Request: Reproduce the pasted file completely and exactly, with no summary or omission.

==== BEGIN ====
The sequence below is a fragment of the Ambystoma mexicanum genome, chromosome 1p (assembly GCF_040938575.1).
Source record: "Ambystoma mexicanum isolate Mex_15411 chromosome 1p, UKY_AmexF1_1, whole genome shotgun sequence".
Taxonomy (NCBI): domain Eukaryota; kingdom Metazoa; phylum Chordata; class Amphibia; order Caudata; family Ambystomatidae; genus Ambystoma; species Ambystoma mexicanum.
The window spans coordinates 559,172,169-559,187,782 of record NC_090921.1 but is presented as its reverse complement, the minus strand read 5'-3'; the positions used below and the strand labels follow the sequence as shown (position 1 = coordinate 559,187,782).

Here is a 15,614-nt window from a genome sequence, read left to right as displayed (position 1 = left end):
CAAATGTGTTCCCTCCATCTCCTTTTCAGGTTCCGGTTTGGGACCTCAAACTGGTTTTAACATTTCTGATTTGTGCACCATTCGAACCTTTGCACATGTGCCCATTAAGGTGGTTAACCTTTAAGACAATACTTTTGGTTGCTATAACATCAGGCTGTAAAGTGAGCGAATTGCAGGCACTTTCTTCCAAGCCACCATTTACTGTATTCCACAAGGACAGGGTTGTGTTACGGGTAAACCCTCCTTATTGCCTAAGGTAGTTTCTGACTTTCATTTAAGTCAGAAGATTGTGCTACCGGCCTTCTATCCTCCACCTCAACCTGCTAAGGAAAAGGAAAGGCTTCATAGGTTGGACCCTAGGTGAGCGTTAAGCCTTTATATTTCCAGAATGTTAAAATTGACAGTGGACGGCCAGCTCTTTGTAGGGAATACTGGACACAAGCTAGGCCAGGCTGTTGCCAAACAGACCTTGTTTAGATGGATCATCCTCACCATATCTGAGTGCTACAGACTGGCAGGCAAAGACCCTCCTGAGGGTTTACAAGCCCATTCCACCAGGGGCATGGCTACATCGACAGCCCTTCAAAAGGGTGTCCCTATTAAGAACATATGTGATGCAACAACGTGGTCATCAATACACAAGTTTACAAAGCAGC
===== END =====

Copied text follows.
The sequence below is a fragment of the Ambystoma mexicanum genome, chromosome 1p (assembly GCF_040938575.1).
Source record: "Ambystoma mexicanum isolate Mex_15411 chromosome 1p, UKY_AmexF1_1, whole genome shotgun sequence".
Taxonomy (NCBI): domain Eukaryota; kingdom Metazoa; phylum Chordata; class Amphibia; order Caudata; family Ambystomatidae; genus Ambystoma; species Ambystoma mexicanum.
The window spans coordinates 559,172,169-559,187,782 of record NC_090921.1 but is presented as its reverse complement, the minus strand read 5'-3'; the positions used below and the strand labels follow the sequence as shown (position 1 = coordinate 559,187,782).

Here is a 15,614-nt window from a genome sequence, read left to right as displayed (position 1 = left end):
CAAATGTGTTCCCTCCATCTCCTTTTCAGGTTCCGGTTTGGGACCTCAAACTGGTTTTAACATTTCTGATTTGTGCACCATTCGAACCTTTGCACATGTGCCCATTAAGGTGGTTAACCTTTAAGACAATACTTTTGGTTGCTATAACATCAGGCTGTAAAGTGAGCGAATTGCAGGCACTTTCTTCCAAGCCACCATTTACTGTATTCCACAAGGACAGGGTTGTGTTACGGGTAAACCCTCCTTATTGCCTAAGGTAGTTTCTGACTTTCATTTAAGTCAGAAGATTGTGCTACCGGCCTTCTATCCTCCACCTCAACCTGCTAAGGAAAAGGAAAGGCTTCATAGGTTGGACCCTAGGTGAGCGTTAAGCCTTTATATTTCCAGAATGTTAAAATTGACAGTGGACGGCCAGCTCTTTGTAGGGAATACTGGACACAAGCTAGGCCAGGCTGTTGCCAAACAGACCTTGTTTAGATGGATCATCCTCACCATATCTGAGTGCTACAGACTGGCAGGCAAAGACCCTCCTGAGGGTTTACAAGCCCATTCCACCAGGGGCATGGCTACATCGACAGCCCTTCAAAAGGGTGTCCCTATTAAGAACATATGTGATGCAACAACGTGGTCATCAATACACAAGTTTACAAAGCAGC